February 23, 2018
Film, and later, digital projectors have been the standard form of displaying movies since the art form’s beginning. But now, says veteran engineering executive in advanced imaging and sound Pete Ludé, so-called direct view cinema displays are poised to displace them. In an afternoon of HPA Tech Retreat sessions looking at new display technologies, Ludé drilled down into the use of emissive displays using millions of RGB LEDs. These giant displays, he said, offer tremendous dynamic range and beautiful pictures in moderate ambient light.
Ludé, who is now chief technology officer of Mission Rock Digital, also pointed out that microLED technologies in development may ultimately provide affordable, DCI-compliant displays. He listed all the reasons why emissive LED displays are desirable. “It has dramatically improved HDR, blacker blacks and very high peak luminance,” he said. “There’s also very low surface reflection, which allows for new screen configurations.”
LED displays also offer a potential for power savings, and offer opportunities to leverage immersive VR content as well as cinema restaurants that, with reasonable ambient light, lets the attendee see the menu and watch a movie in HDR. LEDs, invented in the 1960s and popularized in the 1980s, are “an efficient way of turning electrons into photons.” Just as computer processors obey Moore’s law, LED’s evolution has been described by Haitz’s law, which charts continuous improvement in light output and continuously decreasing cost.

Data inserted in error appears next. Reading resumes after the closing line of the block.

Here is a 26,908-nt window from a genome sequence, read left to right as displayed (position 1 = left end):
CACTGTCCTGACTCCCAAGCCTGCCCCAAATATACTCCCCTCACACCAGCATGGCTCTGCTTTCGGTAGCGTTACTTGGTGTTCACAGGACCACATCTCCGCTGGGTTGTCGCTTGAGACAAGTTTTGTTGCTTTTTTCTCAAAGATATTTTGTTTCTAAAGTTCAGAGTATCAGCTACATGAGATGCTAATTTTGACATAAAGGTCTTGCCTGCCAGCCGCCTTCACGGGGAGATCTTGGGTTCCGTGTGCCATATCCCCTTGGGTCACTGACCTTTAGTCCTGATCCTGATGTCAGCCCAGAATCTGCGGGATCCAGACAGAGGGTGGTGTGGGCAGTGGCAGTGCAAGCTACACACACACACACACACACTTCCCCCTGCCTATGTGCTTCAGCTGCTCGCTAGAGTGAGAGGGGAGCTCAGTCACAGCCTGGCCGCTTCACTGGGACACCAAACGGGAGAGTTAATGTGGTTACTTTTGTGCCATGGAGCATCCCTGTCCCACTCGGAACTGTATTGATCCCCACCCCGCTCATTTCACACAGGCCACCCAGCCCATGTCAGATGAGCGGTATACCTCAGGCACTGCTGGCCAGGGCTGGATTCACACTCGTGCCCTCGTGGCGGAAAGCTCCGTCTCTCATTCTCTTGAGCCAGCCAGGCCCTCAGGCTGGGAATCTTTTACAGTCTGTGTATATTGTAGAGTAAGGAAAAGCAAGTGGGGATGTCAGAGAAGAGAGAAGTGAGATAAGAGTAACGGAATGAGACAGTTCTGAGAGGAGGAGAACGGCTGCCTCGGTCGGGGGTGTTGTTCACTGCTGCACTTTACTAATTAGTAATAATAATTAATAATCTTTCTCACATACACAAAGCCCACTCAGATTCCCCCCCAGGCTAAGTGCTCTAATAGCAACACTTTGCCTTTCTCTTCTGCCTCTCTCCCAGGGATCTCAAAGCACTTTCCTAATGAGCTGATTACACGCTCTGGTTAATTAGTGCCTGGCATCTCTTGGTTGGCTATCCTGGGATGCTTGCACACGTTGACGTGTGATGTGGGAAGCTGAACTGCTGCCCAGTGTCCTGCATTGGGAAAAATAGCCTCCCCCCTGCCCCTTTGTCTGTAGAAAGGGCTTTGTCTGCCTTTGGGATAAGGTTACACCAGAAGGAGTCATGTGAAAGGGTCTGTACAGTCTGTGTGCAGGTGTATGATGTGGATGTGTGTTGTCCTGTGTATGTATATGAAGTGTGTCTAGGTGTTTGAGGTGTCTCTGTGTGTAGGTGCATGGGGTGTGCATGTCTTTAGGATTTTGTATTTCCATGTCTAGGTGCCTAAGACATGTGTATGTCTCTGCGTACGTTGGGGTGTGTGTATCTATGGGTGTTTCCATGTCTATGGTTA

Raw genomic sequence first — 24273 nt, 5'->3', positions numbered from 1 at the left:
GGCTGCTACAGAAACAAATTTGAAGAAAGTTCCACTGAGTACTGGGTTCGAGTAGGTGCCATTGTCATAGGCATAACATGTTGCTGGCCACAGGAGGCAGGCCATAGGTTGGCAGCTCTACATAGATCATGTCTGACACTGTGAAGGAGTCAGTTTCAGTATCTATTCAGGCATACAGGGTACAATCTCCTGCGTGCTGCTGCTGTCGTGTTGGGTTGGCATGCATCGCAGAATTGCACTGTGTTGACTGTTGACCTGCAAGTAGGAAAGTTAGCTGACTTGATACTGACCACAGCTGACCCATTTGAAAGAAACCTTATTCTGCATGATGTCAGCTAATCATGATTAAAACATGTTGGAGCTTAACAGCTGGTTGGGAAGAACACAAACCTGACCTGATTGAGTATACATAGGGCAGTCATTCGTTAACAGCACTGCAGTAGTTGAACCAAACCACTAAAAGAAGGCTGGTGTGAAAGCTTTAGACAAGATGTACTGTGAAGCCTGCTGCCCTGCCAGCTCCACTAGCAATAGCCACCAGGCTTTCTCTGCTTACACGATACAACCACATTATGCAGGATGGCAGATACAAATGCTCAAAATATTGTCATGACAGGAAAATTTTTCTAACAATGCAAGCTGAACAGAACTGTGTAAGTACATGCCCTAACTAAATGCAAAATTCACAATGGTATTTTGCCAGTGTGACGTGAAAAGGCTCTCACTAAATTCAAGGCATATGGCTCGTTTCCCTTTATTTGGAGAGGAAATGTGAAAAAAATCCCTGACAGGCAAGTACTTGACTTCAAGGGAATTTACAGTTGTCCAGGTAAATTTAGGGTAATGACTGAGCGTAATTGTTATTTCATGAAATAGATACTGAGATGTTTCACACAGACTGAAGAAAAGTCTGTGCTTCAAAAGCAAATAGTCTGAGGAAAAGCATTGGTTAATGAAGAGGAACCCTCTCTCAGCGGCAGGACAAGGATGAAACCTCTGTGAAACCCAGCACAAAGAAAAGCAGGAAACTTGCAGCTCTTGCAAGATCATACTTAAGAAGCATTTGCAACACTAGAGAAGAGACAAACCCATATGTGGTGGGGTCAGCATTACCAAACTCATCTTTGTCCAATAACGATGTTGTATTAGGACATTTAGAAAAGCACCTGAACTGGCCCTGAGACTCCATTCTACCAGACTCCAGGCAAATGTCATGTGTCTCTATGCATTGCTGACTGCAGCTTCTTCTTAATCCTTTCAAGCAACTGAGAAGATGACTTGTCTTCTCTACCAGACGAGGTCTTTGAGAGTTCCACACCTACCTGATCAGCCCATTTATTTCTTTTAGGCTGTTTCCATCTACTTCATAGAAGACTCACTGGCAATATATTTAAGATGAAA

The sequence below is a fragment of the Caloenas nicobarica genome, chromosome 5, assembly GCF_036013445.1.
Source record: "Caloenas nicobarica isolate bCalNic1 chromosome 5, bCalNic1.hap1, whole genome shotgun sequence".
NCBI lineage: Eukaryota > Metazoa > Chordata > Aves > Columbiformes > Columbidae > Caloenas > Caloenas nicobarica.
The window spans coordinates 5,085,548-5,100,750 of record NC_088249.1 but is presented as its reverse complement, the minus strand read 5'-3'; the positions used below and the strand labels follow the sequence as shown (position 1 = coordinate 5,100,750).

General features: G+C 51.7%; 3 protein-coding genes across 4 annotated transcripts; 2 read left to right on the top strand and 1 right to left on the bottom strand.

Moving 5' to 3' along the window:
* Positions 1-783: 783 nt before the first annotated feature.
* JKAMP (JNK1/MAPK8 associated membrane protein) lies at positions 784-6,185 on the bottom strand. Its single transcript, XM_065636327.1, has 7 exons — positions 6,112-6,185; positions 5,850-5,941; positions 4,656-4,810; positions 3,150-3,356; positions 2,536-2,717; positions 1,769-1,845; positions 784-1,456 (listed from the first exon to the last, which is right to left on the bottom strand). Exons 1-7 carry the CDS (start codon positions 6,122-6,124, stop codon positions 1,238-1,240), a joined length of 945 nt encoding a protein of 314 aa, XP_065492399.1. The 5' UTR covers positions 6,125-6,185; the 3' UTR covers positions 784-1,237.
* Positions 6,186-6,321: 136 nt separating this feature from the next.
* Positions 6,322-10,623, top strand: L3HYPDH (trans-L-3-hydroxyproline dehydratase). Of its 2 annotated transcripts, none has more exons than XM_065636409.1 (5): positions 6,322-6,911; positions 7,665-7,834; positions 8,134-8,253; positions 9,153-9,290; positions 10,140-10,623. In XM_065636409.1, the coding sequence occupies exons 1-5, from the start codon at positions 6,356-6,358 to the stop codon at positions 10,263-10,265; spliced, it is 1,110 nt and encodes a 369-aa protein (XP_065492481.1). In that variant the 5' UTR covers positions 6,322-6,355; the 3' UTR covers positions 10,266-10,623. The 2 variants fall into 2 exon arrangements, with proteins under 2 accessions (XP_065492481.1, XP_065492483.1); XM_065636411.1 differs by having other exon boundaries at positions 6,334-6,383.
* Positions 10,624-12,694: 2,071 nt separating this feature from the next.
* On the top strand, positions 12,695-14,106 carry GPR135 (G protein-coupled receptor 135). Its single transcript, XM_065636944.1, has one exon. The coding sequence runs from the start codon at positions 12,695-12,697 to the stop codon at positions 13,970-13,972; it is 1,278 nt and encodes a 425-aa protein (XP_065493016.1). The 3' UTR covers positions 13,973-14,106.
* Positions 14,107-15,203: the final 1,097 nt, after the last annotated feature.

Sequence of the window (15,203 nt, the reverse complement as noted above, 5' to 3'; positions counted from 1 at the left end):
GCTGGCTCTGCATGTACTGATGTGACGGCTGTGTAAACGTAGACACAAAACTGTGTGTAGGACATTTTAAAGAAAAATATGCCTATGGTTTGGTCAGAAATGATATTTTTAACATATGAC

Display cost is currently based on pixel count, which is now 8 cents per piece. “When you get the price down to 3 or 4 cents, you probably have a competitive product,” said Ludé. Currently, two-thirds of the cost of an LED display is the LEDs themselves, which are housed in Surface Mount Devices (SMDs). Prices are going down, but, even better, a new format – Chip on Board – simplifies the packaging by placing the chip directly on the board.
“In addition to a lowered manufacturing cost, COB handles heat better, allows higher pixel density and off-axis emission performance, improved surface uniformity and reduced maintenance,” said Ludé.
MicroLED technology shows even more promise. The technology was pioneered by Sony with its Crystal LED product, and later developed by numerous companies, all of which were acquired by Silicon Valley behemoths, including Google, Oculus and Apple. Ludé reported that Samsung showed a microLED screen at CES, and Plessey showed a microLED prototype with 100,000 nits that can go up to 1 million nits.
“Augmented reality, which loses 90 percent of its light, is a potential use case,” said Ludé.
What’s holding back LED displays is screen size and scaling and several image quality issues, including those with color gamut, gray scale, and contrast. Audio is another issue that needs to be worked out, although a Scape Theater in Estonia sports an AS-2 audio design; Meyer Sound has also experimented with this at the Telstra Customer Insight Centre in Australia. Systems integration and stereo 3D are other issues.
“There are challenges but none of them are deal breakers,” said Ludé. “LEDs are likely to become viable for cinema and we’ll see disruption.”